Viewing Record 3 of 7 Skin

I think that roughness

  • Accession Number:
    2007:189
  • Artist:
    Deveney, KayLynn
  • Date:
    2001-2006
  • Medium:
    Chromogenic development print
  • Dimensions:
    overall: 8 3/4 in x 6 in
  • Credit Line:
    Museum purchase

About the Photographer

Deveney, KayLynn

American, b. 1967

Each speaking from our own perspective, we began [a] dialog… Bert's captions create a new context for my photographs, while some correspond to the thinking that shaped the image, others interpret the image in a different way, thereby adding a critical second perspective to this work.
—KayLynn Deveney

KayLynn Deveney met her subject, Albert Hastings, in 2001 when she and her husband were living in southern Wales. Hastings was their neighbor, and Deveney noticed him outside his apartment watering his garden, going to the grocery store, and sometimes just watching the activity on the street. With his permission Deveney began photographing his daily routines and eventually had him respond to each picture by captioning the images she had pasted in a small notebook. The Day-to-Day Life of Albert Hastings, as the series is titled, touches on themes of domesticity, aging and solitude, but Deveney explores these ideas as they unfold specifically in Albert's life without searching for generalization. In part, the off-beat activities among Albert's routines, such as sunbathing in the parking lot outside of his home, help to prevent him from becoming an emblematic figure, standing in for all elderly people. By and large, though, it is the combination of Albert's captions and Deveney's photographs that give the series its complexity, as well as its warmth and intimacy. The perspectives of photographer and subject intertwine: Albert's commentary adds depth to the narrative suggested by Deveney's images or in some instances he provides an idiosyncratic interpretation of what is depicted.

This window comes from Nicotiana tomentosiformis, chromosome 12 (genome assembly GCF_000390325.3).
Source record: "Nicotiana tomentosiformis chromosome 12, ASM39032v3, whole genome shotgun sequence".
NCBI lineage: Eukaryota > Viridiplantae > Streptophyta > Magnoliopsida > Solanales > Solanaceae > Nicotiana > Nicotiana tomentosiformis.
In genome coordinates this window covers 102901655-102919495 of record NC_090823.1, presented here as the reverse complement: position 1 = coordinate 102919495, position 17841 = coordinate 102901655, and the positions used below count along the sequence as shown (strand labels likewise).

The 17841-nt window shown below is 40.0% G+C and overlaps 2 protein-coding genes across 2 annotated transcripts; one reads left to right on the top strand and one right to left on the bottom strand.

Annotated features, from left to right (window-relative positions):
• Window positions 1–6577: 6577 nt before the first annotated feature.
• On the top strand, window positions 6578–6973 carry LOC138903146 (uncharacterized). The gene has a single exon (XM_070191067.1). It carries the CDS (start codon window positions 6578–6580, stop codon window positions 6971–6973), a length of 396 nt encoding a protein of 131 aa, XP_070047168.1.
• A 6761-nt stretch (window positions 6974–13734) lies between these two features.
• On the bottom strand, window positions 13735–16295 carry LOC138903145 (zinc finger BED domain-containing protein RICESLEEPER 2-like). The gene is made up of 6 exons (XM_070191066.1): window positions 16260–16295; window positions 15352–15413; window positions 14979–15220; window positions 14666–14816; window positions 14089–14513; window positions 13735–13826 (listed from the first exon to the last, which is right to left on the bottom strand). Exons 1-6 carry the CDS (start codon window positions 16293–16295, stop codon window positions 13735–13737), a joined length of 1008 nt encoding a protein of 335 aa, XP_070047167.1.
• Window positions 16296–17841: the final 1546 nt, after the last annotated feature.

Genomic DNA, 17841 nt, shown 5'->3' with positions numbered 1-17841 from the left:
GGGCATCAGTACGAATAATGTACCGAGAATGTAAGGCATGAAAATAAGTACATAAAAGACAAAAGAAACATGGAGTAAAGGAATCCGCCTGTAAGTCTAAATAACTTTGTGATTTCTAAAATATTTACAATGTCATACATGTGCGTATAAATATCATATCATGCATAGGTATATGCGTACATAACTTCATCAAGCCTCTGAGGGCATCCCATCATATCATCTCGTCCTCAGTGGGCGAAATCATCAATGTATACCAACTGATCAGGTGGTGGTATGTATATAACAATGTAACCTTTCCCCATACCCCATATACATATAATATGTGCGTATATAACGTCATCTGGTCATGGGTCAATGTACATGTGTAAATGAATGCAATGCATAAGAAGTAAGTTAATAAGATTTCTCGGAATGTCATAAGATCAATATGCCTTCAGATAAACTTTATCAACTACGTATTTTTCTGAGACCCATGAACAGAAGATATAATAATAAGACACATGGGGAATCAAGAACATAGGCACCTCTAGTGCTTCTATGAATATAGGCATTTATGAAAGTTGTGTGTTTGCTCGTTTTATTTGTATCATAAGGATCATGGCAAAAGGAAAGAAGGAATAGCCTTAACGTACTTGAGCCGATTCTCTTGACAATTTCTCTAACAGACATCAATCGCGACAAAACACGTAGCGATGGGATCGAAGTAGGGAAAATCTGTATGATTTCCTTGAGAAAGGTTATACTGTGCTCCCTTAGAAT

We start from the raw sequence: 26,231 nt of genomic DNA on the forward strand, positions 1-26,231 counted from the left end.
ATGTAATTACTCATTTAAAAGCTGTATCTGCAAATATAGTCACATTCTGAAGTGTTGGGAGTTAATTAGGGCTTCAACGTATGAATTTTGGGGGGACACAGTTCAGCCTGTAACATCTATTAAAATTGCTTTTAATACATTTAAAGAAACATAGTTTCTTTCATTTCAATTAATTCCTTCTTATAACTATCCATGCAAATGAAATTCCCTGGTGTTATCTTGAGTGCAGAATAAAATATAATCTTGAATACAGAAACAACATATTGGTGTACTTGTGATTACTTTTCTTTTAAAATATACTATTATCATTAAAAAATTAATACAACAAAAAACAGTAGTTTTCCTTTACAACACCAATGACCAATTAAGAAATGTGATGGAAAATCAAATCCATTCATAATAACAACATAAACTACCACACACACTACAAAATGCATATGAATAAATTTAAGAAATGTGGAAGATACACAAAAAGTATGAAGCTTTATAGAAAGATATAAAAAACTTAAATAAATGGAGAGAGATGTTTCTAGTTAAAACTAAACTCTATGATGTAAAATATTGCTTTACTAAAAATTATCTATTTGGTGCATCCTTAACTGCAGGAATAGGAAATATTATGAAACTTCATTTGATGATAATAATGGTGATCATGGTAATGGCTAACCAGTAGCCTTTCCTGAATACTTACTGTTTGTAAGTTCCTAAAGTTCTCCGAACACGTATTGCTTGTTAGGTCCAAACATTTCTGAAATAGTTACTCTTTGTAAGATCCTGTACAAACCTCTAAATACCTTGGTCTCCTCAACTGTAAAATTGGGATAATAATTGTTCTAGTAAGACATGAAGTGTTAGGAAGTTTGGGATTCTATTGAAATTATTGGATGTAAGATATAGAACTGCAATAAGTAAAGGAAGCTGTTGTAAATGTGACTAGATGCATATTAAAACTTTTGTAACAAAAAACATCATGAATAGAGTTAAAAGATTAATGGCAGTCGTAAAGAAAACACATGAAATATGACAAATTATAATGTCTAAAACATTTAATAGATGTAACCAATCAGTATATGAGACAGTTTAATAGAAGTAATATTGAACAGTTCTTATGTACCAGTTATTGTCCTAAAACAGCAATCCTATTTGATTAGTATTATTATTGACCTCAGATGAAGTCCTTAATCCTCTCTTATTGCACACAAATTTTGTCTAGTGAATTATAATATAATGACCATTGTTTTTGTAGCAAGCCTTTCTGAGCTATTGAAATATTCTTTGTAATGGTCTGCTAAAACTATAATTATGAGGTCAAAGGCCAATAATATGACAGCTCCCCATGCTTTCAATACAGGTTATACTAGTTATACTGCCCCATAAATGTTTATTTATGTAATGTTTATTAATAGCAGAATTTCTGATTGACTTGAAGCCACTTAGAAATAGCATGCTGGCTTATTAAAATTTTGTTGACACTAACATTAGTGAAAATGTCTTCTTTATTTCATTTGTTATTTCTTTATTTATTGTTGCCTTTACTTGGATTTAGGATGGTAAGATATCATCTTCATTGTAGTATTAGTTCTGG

Throughout its history photography has been used to make portraits of friends and family members, and as the documentary tradition evolved photographers began using extended series of images to work towards a more nuanced depiction of a person or a group. Although photographs were initially thought to convey a portrait sitter's inner character, photographers have increasingly questioned the medium's ability to provide a clear understanding of an individual. Not surprisingly, documentary practice has come to be understood as at least partially subjective, reflecting the individual photographer's perspective. By the late 1960s photographers such as Danny Lyon and Bill Owens at times supplemented the narrative created through their images with statements or commentary by the people they photographed, whether as captions or as an associated text in books of their work. Deveney adopts this kind of approach in The Day-to-Day Life of Albert Hastings, but she gives Albert a more central role than most photographers have allowed their subjects previously. Albert had an opportunity to influence the narrative and tone of the project, if only retroactively, by systematically captioning every image. Deveney, by including the captions written in Albert's own hand, also gave up the ability to edit or shape the text. This series traces a thoughtful dialog between photographer and subject, but notably it also provides fertile ground on which to consider the complicated, unresolved relationship between a photograph and its caption—or between images and language more generally.

KayLynn Deveney received her BA in journalism from the University of New Mexico (1989) and holds an MA in documentary photography from the University of Wales (2000) where she is currently pursuing a practice-based Ph.D. in photography. Albert Hastings passed away in February, 2007 at the age of ninety-one.